Home-grown forage fuels sustainable system

Focusing on maximising milk produced from forage and breeding cows to suit its low-cost, block-calved system are key to the success of one Wales-based dairy business.

Dairy Nutrition
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Close grazing management, taking early silage cuts and a consistent re-seeding policy have all helped one Ceredigion-based producer sustainably increase milk yields. Producing as much home-grown feed as possible for their herd has always been a goal for Alun Edwards and his parents, Gareth and Mair. As well as grass silage, the family grows wheat and barley on their 120-hectare Wales-based unit, and this forms the bulk of the herd’s ration with minimal use of concentrates.

This focus on home-grown forage has helped to push the 130-cow autumn-calving herd’s average yield up by 200 litres to 6,300 litres, with 3,600 litres now coming from forage. These improvements have been achieved while simultaneously reducing concentrate use by 11% per cow and maintaining milk constituents at 4.42% butterfat and 3.41% protein.

“We’ve always tried to grow as much feed as possible on the unit,” explains Alun. “As well as grass for silaging and grazing, we grow six hectares of winter wheat for wholecrop and 14 hectares of spring barley. All is fed to cows and our 115-head of youngstock.

Forage maize

“We are also going to grow maize here for the first time this year. By adding home-grown starch to rations and increasing dry-matter intakes due to feeding mixed forages, we hope to increase milk from forage and milk solids.”

The only bought-in feed is a 21% protein ForFarmers blend, and everything is mixed and fed as a TMR. When the cows are being dried off, they’re also fed a small amount of blend.

The most significant and recent change on the dairy unit has been to take the first cut for silage earlier in the season. Alun takes three cuts of silage each year, but now aims to have first cut in the clamp before May 1.

All cuts of grass silage are treated with Ecosyl silage additive, which has been used on the unit for many years to help reduce dry-matter losses, heating and waste. This helps to improve silage quality and boost milk-from-forage yields.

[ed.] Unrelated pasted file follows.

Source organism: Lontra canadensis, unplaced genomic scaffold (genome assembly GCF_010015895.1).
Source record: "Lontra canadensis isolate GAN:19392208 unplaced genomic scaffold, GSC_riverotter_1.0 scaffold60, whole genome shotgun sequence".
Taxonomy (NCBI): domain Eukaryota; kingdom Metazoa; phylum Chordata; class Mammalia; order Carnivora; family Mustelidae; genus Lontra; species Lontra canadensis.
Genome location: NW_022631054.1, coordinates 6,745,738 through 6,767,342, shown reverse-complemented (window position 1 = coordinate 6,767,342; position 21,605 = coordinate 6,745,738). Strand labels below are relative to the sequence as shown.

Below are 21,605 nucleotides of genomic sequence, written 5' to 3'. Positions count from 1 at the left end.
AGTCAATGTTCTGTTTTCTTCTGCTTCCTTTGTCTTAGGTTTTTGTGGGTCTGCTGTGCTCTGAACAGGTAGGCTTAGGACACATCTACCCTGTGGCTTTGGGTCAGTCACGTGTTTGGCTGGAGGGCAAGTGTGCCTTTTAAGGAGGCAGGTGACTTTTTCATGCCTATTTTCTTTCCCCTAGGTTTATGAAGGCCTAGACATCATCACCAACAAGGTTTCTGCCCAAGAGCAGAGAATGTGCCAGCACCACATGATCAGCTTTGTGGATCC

“The unit is also managed on a 10-year plan, with every field being reseeded every 10 years,” says Alun. “This way we aim to do a little reseeding each year, and our focus is on mid-to-long-term perennial ryegrass. We have used clover in the past, but not recently. But we will start adding clover back into our leys as we look to increase protein levels in silage.”

The herd predominately comprises Friesians and Friesian crosses, plus some Jersey and Norwegian Reds. Alun believes that the mixture of breeds and crossbreeds suits their system well, with the cross-breeding producing cows with hybrid vigour and hardiness.

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Grazing gains

Cows are turned out during the day from February and are then outside full-time from mid-March onwards, only coming in when calving begins in late September. “It’s a dry unit here and we can get away with cows being out early and it suits us,” says Alun. “The way our paddocks are set up means we can bring cows in one way and out another, which makes paddock management more straightforward.”

The grazing platform is mostly in one block with just a few extra off-lying areas of silage ground, and comprises multiple grazing paddocks that are all roughly one hectare in size. The time that cows spend in each paddock is weather dependent.

“As well as grazing, cows are buffer fed silage until May or June, so we can often get two 12-hour periods on each paddock compared to early February when they would get just 12 hours in each paddock and move between paddocks more quickly,” explains Alun.

He also measures the grass growth weekly from turnout until June. “If a paddock goes above 3,000kg of dry matter per hectare then we could take a cut for silage. It can be a bit of a pain if it’s only four or five bales worth, but we have our own baler, so it is possible. “If we don’t do that, the grass goes to head and the quality of the grazing and silage goes down.”

The herd calves between September and January, but the aim is to have all calving finished by Christmas. Genus technicians are assisting with heat detection to help tighten the calving block. The same ration is also fed across the herd, ensuring that all cows are in the same lactation phase to help improve feed efficiency.

Ration formulation

ForFarmers’ James Wilyman also plays a key supporting role to help the herd achieve higher levels of milk from forage. “All our costings are done through James,” says Alun. “He analyses the silage and formulates the winter ration, and he helps if something isn’t quite right, coming up with a plan that will help to sort things out.”

The herd is milked twice a day through an 18:36 rapid-exit parlour, which Alun feels is a bit too big for the number of cows on the unit. But bTB has made it difficult to maintain a consistent herd size, as well as plan cow numbers accurately for the future.

“We had intended to expand the herd, but bTB keeps scuppering our plans and the disease has had a significant impact on the business,” he says. “It is difficult to plan what we do in two years’ time as we don’t know how many cows we will have left in the herd. Without the threat of bTB, we’d be in a much better place.

”So our focus will remain on the areas of the herd and dairy business that we can control, particularly producing high-quality forages and working closely with our nutritionist to optimise rations and herd performance.”

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